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Submarine Torpedo Tactics: An American History By Edward Monroe Jones and Shawn S. Roderick

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Submarine Torpedo Tactics: An American History

By Edward Monroe Jones and Shawn S. Roderick

Jefferson, North Carolina: McFarland and Company, 2015

6” x 9”, softcover, viii + 221 pages

Photographs, diagrams, notes, bibliography, index. $45.00

ISBN: 9780786496464


            During two world wars, the menace of submarine warfare against merchant shipping loomed large in naval strategic and tactical discussions. Germany’s U-boats came extremely close to forcing the Allies to the negotiating table during World War I and were a major threat to Allied success in World War II. How ironic it then is that the single incontestably successful submarine campaign against merchant shipping should have been that of the United States Navy against Imperial Japan in World War II.

            Submarine Torpedo Tactics lays out, in a wonderfully readable manner, the story of this evolution in the United States Navy from just before World War I to the present (within the limits of information publically accessible). The authors bring together a vast array of material, much of which has been published previously in snippets but never before presented together in such a coherent format. The net result is probably the best explanation yet of how submarine attacks have been and are now conducted. If a reader wants to know why American submarines were so successful in their assault on Japan’s shipping during World War Ii and they proposed to keep Soviet ballistic missile submarines at bay during the Cold War, this is the place to find the answers.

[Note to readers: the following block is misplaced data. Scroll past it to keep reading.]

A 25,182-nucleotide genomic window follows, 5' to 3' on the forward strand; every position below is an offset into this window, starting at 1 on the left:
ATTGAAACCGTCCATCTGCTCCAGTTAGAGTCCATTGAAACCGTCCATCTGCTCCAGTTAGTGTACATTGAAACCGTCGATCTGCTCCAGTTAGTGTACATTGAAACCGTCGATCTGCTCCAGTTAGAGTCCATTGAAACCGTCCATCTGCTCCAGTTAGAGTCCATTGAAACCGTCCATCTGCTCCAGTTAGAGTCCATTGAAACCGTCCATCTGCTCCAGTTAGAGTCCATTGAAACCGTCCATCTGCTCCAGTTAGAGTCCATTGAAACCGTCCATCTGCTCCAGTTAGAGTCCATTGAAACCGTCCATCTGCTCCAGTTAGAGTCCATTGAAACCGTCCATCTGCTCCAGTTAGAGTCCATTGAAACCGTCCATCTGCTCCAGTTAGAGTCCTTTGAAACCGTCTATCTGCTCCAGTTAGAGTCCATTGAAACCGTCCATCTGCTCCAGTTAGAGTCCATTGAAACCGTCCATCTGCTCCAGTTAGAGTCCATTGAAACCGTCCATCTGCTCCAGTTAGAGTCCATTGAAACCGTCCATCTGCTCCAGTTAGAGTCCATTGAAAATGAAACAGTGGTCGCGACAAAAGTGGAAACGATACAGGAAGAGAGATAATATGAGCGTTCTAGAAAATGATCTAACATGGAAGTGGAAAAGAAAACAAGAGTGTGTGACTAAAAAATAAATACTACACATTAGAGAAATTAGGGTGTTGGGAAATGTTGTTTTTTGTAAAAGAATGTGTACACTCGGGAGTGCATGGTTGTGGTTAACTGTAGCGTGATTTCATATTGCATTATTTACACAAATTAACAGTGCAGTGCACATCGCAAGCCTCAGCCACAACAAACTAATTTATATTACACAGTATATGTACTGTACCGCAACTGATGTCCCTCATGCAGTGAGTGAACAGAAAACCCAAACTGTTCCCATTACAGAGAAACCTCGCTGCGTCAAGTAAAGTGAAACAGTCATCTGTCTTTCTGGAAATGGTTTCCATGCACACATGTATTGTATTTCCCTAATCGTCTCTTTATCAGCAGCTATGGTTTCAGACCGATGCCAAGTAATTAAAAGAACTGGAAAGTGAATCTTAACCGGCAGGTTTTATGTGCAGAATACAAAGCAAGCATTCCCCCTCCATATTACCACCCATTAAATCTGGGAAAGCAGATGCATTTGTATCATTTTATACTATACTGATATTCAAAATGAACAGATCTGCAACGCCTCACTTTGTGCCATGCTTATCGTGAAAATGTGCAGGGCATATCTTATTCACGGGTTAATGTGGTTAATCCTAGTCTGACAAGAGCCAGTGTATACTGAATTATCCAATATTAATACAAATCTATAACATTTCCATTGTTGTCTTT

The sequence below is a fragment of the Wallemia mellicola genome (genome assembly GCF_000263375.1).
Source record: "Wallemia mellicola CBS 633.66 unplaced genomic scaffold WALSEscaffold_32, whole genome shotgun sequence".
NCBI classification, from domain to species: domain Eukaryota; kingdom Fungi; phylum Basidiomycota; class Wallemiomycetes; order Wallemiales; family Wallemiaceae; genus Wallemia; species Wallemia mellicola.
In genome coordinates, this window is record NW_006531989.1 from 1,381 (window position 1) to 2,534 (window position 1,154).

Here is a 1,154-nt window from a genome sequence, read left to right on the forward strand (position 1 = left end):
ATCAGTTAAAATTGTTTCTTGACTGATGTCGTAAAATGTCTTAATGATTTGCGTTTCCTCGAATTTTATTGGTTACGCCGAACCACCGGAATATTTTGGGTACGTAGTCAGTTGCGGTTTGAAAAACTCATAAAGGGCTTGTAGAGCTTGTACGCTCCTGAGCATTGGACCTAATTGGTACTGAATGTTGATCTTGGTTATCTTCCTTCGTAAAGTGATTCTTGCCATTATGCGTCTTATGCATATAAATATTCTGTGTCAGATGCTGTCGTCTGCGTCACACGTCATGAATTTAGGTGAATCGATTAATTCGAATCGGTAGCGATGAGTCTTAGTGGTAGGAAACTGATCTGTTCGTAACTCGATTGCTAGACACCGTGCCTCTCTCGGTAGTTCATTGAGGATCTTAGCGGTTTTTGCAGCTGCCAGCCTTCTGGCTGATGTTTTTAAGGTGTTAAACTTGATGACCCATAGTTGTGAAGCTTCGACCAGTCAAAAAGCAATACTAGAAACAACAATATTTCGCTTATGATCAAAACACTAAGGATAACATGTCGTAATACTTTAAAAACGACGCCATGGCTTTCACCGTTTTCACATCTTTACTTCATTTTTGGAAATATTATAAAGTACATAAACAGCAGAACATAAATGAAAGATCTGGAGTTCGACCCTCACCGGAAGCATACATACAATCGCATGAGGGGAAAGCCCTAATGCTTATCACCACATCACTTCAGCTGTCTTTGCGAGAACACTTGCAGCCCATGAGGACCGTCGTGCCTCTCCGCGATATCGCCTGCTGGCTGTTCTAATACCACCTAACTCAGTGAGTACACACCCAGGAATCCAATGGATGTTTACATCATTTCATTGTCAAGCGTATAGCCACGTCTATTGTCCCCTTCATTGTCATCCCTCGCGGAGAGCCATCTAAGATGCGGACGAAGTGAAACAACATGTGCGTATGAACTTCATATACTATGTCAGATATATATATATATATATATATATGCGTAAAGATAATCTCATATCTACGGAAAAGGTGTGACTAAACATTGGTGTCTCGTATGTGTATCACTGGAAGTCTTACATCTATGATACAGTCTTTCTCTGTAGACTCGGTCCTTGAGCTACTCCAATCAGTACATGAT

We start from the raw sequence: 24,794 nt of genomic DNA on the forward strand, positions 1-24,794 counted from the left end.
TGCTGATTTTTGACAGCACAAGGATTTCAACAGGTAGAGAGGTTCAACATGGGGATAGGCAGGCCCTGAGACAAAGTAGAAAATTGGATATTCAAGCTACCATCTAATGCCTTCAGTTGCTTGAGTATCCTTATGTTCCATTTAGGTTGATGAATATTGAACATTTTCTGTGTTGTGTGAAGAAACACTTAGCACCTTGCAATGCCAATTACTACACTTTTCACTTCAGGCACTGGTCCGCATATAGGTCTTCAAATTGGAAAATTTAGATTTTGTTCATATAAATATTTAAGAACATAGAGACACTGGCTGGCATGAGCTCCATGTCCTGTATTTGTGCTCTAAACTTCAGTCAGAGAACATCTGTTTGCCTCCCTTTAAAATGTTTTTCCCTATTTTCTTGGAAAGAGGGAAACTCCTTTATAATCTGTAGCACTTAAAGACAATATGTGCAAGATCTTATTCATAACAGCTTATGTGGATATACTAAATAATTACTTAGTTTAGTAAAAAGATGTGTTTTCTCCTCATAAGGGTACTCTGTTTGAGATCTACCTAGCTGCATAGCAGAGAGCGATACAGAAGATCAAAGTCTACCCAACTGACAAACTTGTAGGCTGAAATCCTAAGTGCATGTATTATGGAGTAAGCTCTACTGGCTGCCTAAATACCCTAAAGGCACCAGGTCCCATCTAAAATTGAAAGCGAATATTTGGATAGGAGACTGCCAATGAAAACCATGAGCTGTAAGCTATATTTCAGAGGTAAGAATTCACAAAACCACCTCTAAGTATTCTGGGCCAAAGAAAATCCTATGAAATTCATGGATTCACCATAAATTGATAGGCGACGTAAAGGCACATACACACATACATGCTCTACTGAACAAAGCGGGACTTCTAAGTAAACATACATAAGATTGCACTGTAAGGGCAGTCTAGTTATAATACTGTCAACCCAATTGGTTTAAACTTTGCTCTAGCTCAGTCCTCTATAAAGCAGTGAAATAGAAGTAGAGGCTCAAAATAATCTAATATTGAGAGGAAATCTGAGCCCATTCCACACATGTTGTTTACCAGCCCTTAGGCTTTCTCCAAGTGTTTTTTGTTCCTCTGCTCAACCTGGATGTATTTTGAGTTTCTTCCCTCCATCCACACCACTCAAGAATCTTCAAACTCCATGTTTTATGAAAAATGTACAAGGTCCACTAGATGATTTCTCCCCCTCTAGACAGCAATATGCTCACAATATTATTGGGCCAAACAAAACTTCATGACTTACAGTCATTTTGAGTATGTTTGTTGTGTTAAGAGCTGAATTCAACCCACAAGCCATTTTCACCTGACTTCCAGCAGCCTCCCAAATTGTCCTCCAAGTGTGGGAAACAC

Of necessity, the requirements of their thesis obliged the authors also to explain the development of submarine design in the United States. Their success is such that Submarine Torpedo Tactics may well be the best short outline of this process yet in print. It is concise, it highlights the major milestones, and it presents sufficient technical detail to make its case without overwhelming the non-specialist reader with esoteric terminology or concepts.

            Submarine Torpedo Tactics also includes a major bonus in the form of stories illustrating the lives of the operators, ranging from the antics surrounding theft of a totem pole by crewmen from the missile boat Growler through the installation (and use) of a Steinway grand piano aboard the attack submarine Sturgeon to vivid descriptions of underwater gyrations by American and Soviet submarines during the Cold War.

            Though short (in light of the magnitude of its topic), Submarine Torpedo Tactics displays excellence on so many levels. anyone—academic, lay researcher, or simply interested reader—can only learn from this most enjoyable and informative study.


Steven Fitzgerald

Wilmington, Delaware

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